MORE THAN half of Welsh farmers believe their businesses will suffer under the single farm payment regime, new research from ADAS Wales shows.
The Farmers’ Voice 2005 survey revealed that 70% questioned were uncertain of the impact of CAP reform or how they would adapt their businesses to cope.
ADAS Wales managing director John Cook said buoyant livestock prices in recent months meant farm cashflows were still in good shape.
“When IACS payments were introduced, grain prices remained bullish for most of that season.”
On the back of this, some farmers expanded or took on farm business tenancies at expensive rents. But subsequently, grain values fell.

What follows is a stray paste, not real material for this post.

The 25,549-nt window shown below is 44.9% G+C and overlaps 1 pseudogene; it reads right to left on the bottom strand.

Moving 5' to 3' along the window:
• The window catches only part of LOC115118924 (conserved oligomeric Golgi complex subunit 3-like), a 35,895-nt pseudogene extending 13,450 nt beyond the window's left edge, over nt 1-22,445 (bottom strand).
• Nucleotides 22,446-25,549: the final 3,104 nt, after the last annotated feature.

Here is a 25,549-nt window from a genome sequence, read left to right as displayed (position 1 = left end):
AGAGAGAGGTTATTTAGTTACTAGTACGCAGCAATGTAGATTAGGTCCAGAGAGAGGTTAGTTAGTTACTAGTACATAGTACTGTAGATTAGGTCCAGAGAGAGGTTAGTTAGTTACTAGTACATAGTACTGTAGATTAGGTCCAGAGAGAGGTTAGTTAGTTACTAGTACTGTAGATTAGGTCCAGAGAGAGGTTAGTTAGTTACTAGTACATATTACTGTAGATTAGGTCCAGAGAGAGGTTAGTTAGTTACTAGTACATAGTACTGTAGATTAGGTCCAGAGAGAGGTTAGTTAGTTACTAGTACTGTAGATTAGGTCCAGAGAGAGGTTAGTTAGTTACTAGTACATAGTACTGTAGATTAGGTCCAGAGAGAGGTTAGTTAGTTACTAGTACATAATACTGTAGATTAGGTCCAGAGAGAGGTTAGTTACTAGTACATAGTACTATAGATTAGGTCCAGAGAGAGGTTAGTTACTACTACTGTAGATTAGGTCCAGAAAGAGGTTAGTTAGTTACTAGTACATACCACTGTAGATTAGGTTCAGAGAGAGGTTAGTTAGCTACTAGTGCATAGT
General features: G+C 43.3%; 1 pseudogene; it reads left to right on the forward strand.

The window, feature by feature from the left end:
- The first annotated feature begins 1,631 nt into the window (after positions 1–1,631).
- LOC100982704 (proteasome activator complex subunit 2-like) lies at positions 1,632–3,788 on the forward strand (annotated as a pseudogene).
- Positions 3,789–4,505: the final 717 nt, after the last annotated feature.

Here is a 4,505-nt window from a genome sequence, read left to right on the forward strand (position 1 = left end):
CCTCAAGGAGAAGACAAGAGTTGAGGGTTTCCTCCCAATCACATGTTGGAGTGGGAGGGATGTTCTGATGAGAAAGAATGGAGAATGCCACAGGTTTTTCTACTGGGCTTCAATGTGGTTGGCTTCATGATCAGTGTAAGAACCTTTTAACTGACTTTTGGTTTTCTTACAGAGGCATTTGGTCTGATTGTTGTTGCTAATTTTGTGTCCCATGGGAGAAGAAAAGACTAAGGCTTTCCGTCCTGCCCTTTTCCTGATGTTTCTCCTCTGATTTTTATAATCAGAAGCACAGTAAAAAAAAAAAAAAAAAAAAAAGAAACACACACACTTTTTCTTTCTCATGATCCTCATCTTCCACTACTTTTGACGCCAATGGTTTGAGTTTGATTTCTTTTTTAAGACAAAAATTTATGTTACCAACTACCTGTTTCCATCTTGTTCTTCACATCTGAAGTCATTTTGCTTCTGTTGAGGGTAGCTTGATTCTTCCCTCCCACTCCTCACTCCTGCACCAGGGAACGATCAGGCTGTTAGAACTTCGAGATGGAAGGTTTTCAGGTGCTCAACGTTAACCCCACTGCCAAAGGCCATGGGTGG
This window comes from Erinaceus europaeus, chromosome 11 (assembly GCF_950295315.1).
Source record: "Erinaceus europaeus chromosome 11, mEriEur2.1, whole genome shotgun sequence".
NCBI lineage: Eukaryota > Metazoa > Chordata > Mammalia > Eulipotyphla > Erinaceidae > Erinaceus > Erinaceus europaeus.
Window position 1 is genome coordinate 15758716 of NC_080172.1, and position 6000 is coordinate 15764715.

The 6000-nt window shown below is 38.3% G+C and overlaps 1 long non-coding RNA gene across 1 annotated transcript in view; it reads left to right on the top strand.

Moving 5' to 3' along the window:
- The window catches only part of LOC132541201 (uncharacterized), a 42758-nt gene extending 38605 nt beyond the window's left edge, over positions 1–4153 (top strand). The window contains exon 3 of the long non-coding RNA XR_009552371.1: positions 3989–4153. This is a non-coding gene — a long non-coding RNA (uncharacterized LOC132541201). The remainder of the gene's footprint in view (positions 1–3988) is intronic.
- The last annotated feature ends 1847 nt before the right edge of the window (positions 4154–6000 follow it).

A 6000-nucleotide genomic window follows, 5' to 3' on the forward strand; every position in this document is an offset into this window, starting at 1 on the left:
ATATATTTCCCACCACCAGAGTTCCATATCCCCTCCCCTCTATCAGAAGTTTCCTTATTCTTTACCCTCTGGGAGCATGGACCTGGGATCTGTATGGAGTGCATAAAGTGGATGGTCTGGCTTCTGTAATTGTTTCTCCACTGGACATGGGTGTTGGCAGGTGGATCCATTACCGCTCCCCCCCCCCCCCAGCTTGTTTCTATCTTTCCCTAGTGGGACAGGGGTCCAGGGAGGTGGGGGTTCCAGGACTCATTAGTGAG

“Stock values have been reasonably strong and the real effects of living with the SFP will kick in later for many stock farmers,” he said.
It was essential that farmers treated the single farm payment as entirely separate from their enterprise margins, he added.
“Farmers must prepare for further reforms to the CAP. Globally, and within Europe, there is a growing commitment to reforming EU trade subsidies.”
Over half of Welsh farmers expected to have to make significant changes to their businesses during the next decade.
“About 35% of Welsh farmers believe they will have to develop other income streams,” said Mr Cook.
Of those Welsh farmers that had already diversified, almost 40% gained more than a third of their income from non-farming activities – 10% more than the national average.